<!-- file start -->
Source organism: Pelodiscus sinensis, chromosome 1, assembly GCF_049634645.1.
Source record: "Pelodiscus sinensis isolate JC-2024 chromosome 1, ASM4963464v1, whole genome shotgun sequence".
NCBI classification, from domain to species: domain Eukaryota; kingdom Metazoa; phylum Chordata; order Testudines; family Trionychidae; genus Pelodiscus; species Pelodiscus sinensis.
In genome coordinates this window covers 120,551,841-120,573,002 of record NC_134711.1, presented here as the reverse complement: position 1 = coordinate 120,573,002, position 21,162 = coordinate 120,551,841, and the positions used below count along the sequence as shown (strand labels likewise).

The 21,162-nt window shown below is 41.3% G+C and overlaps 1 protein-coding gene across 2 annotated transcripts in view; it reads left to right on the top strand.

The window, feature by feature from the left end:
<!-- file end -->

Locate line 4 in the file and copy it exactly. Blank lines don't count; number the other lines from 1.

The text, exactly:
In genome coordinates this window covers 120,551,841-120,573,002 of record NC_134711.1, presented here as the reverse complement: position 1 = coordinate 120,573,002, position 21,162 = coordinate 120,551,841, and the positions used below count along the sequence as shown (strand labels likewise).